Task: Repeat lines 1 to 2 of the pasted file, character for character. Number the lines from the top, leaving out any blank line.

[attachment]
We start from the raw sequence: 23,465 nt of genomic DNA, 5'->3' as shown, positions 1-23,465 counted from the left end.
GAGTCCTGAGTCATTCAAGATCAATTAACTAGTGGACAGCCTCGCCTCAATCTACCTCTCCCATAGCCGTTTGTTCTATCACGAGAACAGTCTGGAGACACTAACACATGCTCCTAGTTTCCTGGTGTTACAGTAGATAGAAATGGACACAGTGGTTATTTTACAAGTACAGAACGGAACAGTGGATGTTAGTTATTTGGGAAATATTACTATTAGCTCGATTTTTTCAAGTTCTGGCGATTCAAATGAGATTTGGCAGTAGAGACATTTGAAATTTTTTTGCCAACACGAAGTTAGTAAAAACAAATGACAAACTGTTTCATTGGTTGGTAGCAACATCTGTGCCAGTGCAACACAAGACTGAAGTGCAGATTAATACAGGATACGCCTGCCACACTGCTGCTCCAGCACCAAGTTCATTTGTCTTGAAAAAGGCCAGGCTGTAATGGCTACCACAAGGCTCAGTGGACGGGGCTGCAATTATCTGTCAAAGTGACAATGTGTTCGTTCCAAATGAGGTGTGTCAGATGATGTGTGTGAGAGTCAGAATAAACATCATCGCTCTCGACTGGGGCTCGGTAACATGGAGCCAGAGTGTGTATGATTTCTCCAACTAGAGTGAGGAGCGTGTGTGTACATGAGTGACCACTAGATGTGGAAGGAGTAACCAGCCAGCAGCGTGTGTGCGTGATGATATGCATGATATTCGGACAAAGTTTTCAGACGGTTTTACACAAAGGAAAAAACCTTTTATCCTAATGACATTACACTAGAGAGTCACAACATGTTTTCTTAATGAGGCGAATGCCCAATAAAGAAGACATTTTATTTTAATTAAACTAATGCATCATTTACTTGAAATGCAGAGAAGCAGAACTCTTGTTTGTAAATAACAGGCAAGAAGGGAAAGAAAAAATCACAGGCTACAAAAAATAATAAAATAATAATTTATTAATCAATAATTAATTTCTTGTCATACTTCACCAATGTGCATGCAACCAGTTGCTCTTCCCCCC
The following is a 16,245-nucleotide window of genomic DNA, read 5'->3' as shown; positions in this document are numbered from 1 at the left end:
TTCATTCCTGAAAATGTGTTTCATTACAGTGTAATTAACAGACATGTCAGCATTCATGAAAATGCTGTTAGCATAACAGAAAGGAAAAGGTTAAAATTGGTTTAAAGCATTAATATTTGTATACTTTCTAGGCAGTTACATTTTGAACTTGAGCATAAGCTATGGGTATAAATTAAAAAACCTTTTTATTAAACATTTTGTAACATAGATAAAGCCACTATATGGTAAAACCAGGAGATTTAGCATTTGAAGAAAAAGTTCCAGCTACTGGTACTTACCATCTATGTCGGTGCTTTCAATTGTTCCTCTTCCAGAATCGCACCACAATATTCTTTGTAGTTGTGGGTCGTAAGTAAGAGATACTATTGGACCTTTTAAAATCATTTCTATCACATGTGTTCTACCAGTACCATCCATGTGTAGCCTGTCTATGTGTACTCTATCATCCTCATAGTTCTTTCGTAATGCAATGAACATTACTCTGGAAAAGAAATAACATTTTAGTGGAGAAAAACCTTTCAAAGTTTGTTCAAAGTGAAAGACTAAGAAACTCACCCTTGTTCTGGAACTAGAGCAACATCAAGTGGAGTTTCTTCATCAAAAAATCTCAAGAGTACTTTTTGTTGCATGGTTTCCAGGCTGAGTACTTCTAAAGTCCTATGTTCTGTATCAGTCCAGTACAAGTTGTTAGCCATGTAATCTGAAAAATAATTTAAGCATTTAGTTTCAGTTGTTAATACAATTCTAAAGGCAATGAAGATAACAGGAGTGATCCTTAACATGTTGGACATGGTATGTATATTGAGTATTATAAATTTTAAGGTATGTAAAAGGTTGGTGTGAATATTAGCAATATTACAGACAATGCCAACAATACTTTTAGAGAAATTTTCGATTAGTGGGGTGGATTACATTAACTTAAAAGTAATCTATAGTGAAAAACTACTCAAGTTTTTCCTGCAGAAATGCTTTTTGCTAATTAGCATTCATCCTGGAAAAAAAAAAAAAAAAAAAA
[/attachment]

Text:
We start from the raw sequence: 23,465 nt of genomic DNA, 5'->3' as shown, positions 1-23,465 counted from the left end.
GAGTCCTGAGTCATTCAAGATCAATTAACTAGTGGACAGCCTCGCCTCAATCTACCTCTCCCATAGCCGTTTGTTCTATCACGAGAACAGTCTGGAGACACTAACACATGCTCCTAGTTTCCTGGTGTTACAGTAGATAGAAATGGACACAGTGGTTATTTTACAAGTACAGAACGGAACAGTGGATGTTAGTTATTTGGGAAATATTACTATTAGCTCGATTTTTTCAAGTTCTGGCGATTCAAATGAGATTTGGCAGTAGAGACATTTGAAATTTTTTTGCCAACACGAAGTTAGTAAAAACAAATGACAAACTGTTTCATTGGTTGGTAGCAACATCTGTGCCAGTGCAACACAAGACTGAAGTGCAGATTAATACAGGATACGCCTGCCACACTGCTGCTCCAGCACCAAGTTCATTTGTCTTGAAAAAGGCCAGGCTGTAATGGCTACCACAAGGCTCAGTGGACGGGGCTGCAATTATCTGTCAAAGTGACAATGTGTTCGTTCCAAATGAGGTGTGTCAGATGATGTGTGTGAGAGTCAGAATAAACATCATCGCTCTCGACTGGGGCTCGGTAACATGGAGCCAGAGTGTGTATGATTTCTCCAACTAGAGTGAGGAGCGTGTGTGTACATGAGTGACCACTAGATGTGGAAGGAGTAACCAGCCAGCAGCGTGTGTGCGTGATGATATGCATGATATTCGGACAAAGTTTTCAGACGGTTTTACACAAAGGAAAAAACCTTTTATCCTAATGACATTACACTAGAGAGTCACAACATGTTTTCTTAATGAGGCGAATGCCCAATAAAGAAGACATTTTATTTTAATTAAACTAATGCATCATTTACTTGAAATGCAGAGAAGCAGAACTCTTGTTTGTAAATAACAGGCAAGAAGGGAAAGAAAAAATCACAGGCTACAAAAAATAATAAAATAATAATTTATTAATCAATAATTAATTTCTTGTCATACTTCACCAATGTGCATGCAACCAGTTGCTCTTCCCCCC